A young boy watches an anti-segregation mob march in 1955 in Alabama.
Image above depicts a young African American boy watching a group of people, some carrying American flags, marching to protest the admission of the “Little Rock Nine” to Central High School.
In honor of Dr. Martin Luther King day and the recently released Selma film by the inspiring Ava DuVernay, Nowhere presents a new series, where we travel not around the globe, but through our collective history.
The story of black rights in America is one of the brutality of mankind, great sacrifice and heroism. People risked their lives and loved ones lives to demand that the world recognize injustice inflicted upon people of color. The Voting Rights Act passed in 1965, more than a century after the Emancipation Proclamation. The black community, whose ancestors were brought to America on slave ships, has fought and continues to fight for civil rights. The recent protests in Ferguson, Oakland and New York reflect the same issues represented in the historical photos below. The reprehensible displays of power and white supremacy shadow one another decade after decade, forcing people to the streets, once again, to pursue equality in the face of police brutality. In order to get where we are going, we must remember where we came from.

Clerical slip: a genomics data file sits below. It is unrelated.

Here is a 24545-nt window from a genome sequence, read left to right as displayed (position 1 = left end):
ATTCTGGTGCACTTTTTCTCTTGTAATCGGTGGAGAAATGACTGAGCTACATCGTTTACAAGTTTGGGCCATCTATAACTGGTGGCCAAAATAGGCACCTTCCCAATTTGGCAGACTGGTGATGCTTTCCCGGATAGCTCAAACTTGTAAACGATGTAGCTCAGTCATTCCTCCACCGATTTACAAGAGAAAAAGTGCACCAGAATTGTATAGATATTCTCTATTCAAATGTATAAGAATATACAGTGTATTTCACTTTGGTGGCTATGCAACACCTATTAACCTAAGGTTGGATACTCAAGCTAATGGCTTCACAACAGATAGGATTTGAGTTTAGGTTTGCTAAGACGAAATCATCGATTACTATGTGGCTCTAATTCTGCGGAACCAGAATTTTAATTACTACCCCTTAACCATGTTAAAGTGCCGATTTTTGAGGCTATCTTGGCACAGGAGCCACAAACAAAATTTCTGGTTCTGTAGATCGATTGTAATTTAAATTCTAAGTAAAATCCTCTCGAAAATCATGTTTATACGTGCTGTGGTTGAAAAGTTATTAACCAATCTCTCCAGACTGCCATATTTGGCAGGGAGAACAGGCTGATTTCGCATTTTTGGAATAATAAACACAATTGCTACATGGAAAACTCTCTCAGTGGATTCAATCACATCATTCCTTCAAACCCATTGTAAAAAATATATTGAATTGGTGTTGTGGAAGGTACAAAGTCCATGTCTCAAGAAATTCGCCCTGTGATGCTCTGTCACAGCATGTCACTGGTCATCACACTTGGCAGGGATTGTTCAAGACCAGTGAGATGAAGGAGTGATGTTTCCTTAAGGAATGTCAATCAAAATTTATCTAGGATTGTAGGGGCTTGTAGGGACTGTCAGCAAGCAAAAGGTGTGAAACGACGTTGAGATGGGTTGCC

All images are from the Library of Congress. Happy Birthday, MLK.